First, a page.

Spine Health. PROCEDURE 14 — FLEXION IN STANDING The simple toe touching exercise in standing does not need much elaboration. The patient, standing with the feet about thirty centimeters apart, bends forward sliding the hands down the front of the legs in order to have some support and to measure the degree of flexion achieved. On reaching the maximum flexion allowed by pain or range, the patient returns to the upright position. The sequence is repeated about ten times, should be performed rhythmically, and initially with caution and without vigour. It is important to ensure that in between each movement the patient returns to neutral standing. Fig. Flexion in standing. Effects: Flexion in standing differs from flexion in lying in various ways. Naturally, the gravitational and compressive forces act differently in both situations. In flexion in standing the movement takes place from above downwards, and the lower lumbar and lumbo-sacral joints are placed on full stretch only at the end of the movement. In addition, the lumbo...
Spine Health. PROCEDURE 5 — SUSTAINED EXTENSION To apply a sustained extension stress to the lumbar spine an adjustable couch, one end of which may be raised, is a necessary piece of equipment. The patient lies prone with his head at the adjustable end of the couch which is gradually raised, about one to two inches at the time over a five to ten minute period. Once the maximum possible degree of extension is reached, the position may be held for two to ten minutes, according to the patient’s tolerance. When lowering the patient the adjustable end of the couch should slowly be returned to the horizontal over a period of two to three minutes. This must not be done rapidly, for acute low back pain may result. Fig. Sustained extension. Effects: The procedure is predominantly used in the treatment of derangement. The effect is similar to that of the third procedure, but a time factor is added with the graduated increase and the sustained nature of the extension. In certain circumstances a sustained extension stress is preferable...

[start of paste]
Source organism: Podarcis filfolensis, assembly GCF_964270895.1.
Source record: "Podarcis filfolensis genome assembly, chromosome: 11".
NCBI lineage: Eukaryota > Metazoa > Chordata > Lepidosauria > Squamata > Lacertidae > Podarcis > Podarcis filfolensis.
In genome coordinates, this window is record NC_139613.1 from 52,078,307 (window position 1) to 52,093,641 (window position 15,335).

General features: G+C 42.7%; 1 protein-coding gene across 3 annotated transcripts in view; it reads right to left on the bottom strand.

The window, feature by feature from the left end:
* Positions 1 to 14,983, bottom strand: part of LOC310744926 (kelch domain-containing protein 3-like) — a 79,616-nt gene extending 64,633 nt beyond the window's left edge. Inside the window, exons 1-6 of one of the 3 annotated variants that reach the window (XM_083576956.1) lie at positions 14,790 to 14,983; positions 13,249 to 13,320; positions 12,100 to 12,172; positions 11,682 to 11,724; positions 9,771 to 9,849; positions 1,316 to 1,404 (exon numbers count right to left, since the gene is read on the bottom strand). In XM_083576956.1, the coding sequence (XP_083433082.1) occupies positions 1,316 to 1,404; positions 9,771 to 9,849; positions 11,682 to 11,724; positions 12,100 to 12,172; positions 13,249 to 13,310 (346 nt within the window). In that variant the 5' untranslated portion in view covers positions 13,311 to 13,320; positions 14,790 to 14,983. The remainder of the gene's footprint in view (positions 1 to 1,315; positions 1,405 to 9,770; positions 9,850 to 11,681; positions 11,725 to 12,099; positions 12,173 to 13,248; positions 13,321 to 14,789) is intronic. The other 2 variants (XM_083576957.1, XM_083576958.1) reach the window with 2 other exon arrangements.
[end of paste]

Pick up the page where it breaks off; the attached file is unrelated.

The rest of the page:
Deformities of the spine: Lordosis, Kyphosis, and Scoliosis ICD-9: 737.20 LORDOSIS ICD-9: 737.10 KYPHOSIS ICD-9: 737.30 SCOLIOSIS Video: How to Correct a Scoliosis With Exercise and Stretching Description ⚡ Lordosis ⚡ is an abnormal inward curvature of the lumbar or lower spine. This condition is commonly called “swayback.” Kyphosis is an abnormal outward curvature of the upper thoracic vertebrae. Commonly, this curvature is known as “humpback” or “round back.” Scoliosis is an abnormal sideward curvature of the spine to either the left or right. Some rotation of a portion of the vertebral column also may occur. Scoliosis often occurs in combination with kyphosis and lordosis. These three spinal deformities may affect children as well as adults. FIGURE. Spinal curvatures Etiology Lordosis, kyphosis, and scoliosis may be caused by a variety of problems, including congenital spinal defects, poor posture, a discrepancy in leg lengths (especially in scoliosis), and growth retardation or a vascular disturbance in the epiphysis of th...
Spine Health. PROCEDURE 4 — EXTENSION IN LYING WITH BELT FIXATION The patient’s position and the exercise are the same as in the third procedure, but now a fixating belt is placed at or just below the segments to be extended. The safety belt is the first simple external aid, used to enhance maximum extension. It does so by preventing the pelvis and lumbar spine lifting from the couch. Other methods of restraint may be used effectively, for example the body weight of a young son or daughter when exercising at home. Fig. Extension in lying with belt fixation. Effects: This procedure creates a greater and more localised passive extension stress than the previous ones. It is particularly suitable for stretching in the case of extension dysfunction, and is more often required in dysfunction than in derangement. In dysfunction some pain will be experienced in the small of the back while exercising, because contracted tissues are being stretched. In derangement the rules pertaining to the centralisation phenomenon must be observed, and the proce...